Storage Guide: Settling Disputes
By Vanlines.com Staff
In the unfortunate event you have a dispute with your storage company you will need to understand what steps to follow to resolve the issue. There can be many reasons a dispute may arise and this is discussed in detail below. Most storage companies will participate in a dispute settlement program which offers neutral arbitration in the event a dispute arises. The Better Business Bureau (BBB) in your local area can facilitate the arbitration process however the hope is that you never need to use this service.
It cannot be stressed enough that you must read the contract carefully as this may prevent any dispute in the first place and always read the fine print. Some contracts may allow the storage company to increase rates after a period of time by a certain amount or percent and if you examine the contract carefully at the start you will not be surprised when this happens.
Dispute Over Charges:
You may have a dispute over the rates you are being charged. If the rate was estimated originally and this is specified in the contract the warehouse operator can charge no more than 10% above the estimated amount. If you are being charged more you have a legitimate complaint.
Initially you should have a conversation with the storage operator the first time you meet to talk about their procedure for resolving disputes. It is expected that you get a quick response from a storage operator in the event you have a complaint. You should first request a response from the storage company.
Always have the contract available when contacting the storage company. If a response is not forth coming or you do not get a satisfactory response you will need to contact the storage company's main office if different from the office your local office. Storage companies should always have their fee schedule published for your review.
It is important to point out again that you must read the small print in the contract upfront as this may save a lot of hassle and confusion.
Loss or Damage to Your Property:
A dispute may arise in the event loss or damage happens to your property while it is in storage. There can be many reason damage can occur so be sure to protect yourself with adequate insurance but remember if you store items in unconditioned storage that actually need to be in conditioned storage and they get damaged due to the climate you will have little or no recourse with the storage company or the insurance company. Insurance is probably your best option to help in recouping damage to goods while in storage.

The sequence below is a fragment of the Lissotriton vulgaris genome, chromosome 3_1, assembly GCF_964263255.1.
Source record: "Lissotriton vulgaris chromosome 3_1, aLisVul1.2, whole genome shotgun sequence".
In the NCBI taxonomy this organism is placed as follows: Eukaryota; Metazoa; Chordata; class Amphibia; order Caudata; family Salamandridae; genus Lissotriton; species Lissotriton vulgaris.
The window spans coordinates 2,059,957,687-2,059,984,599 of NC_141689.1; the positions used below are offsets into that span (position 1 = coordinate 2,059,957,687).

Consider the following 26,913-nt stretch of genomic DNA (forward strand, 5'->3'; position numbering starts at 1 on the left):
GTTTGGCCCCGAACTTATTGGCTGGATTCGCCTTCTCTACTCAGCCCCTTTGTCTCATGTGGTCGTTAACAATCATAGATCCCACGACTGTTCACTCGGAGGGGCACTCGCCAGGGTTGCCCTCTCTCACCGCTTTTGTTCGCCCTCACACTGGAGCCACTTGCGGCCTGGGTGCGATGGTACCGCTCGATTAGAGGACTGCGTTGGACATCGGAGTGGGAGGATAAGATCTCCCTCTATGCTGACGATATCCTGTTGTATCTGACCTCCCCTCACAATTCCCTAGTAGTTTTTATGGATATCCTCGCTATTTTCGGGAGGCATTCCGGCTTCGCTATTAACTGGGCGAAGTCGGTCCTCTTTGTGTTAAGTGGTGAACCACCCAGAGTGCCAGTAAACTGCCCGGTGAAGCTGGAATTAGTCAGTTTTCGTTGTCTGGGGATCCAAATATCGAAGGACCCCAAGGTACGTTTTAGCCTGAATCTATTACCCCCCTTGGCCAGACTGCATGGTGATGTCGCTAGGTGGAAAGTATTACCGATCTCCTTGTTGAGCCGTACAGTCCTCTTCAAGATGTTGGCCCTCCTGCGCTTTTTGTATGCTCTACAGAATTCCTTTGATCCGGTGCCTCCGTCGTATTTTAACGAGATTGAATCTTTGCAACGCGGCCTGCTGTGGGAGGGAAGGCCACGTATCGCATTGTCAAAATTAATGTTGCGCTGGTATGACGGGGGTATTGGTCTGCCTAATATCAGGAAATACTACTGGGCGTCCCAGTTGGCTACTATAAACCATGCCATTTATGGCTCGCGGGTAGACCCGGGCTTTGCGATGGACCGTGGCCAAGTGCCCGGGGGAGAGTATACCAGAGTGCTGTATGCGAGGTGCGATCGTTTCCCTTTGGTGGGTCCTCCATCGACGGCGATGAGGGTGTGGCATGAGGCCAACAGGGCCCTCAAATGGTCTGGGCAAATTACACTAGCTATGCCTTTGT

You will also need to prove the damage happened while the goods were in storage. You can do this by creating an inventory and the condition of each item as you put it in to storage. Some storage companies will require you to do this and will examine each item with you and agree on its condition before it goes in to storage. The storage company will then keep one copy and give you the other. Keep the inventory sheet with the contract in a safe and secure place so you can reference it when you need to.
Dispute over Non-Payment of Fees:
In the unfortunate event you forget to make your payment or you cannot pay the storage operator can take the action as laid out in the contract. The contract should also lay out how may payments you need to miss before any action is taken. Most companies will give you at least two months before any action is taken however be sure to check your contract or ask the question upfront before you make any decision on which storage facility to use.
The storage company will try to recoup their losses by selling your goods at public auction. In the unlikely event the storage operator offers your goods for sale through public auction due to missed payments and you are unable to settle the matter in arbitration you will receive a "Notice of Sale" giving you information on the time, date and location of the auction and you can request a special court proceeding within 10 day of the date of sale.
This is not available in all states so check with your local Better Business Bureau for details. If the storage operator does not recoup all his losses he can sue your for the remainder. In this situation the storage operator will often win damages if he can show that your account was in arrears and no effort was made by you to pay. It is strongly recommended that you only take this step if you dispute the validity of the lien, otherwise the court will order in favor of the warehouse operator. If you do end up in a situation like this contact your local Better Business Bureau for advice and help.
You should always ask for your bill to be reviewed if you feel you have been overcharged by the storage company. You may be charged for extra services such as the labor used to pack and move your goods to the storage space. The truck you were provided with as an incentive by the storage company to move your stuff to their warehouse may have had restrictions on time or mileage and if you go over this you will be required to pay up.
You will often be charged a premium rate for these services so be careful and read the small print on the contract. These charges will often be much higher than if you had used a rental truck yourself.